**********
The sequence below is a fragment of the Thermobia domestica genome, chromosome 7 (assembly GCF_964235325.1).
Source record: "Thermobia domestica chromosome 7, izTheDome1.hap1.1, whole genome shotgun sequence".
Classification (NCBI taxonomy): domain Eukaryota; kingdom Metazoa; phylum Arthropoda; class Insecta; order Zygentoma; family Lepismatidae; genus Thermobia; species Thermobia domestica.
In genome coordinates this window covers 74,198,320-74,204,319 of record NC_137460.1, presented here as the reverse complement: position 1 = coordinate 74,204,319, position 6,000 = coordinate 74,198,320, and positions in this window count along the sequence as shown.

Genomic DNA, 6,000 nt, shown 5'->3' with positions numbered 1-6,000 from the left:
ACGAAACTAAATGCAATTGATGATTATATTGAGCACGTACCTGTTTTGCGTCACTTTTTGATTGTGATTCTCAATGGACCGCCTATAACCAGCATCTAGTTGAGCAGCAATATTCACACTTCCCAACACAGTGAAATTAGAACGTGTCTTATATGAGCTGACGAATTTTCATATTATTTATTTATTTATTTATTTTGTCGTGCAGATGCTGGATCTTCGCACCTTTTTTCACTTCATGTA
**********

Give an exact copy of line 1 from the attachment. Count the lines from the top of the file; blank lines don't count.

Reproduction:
The sequence below is a fragment of the Thermobia domestica genome, chromosome 7 (assembly GCF_964235325.1).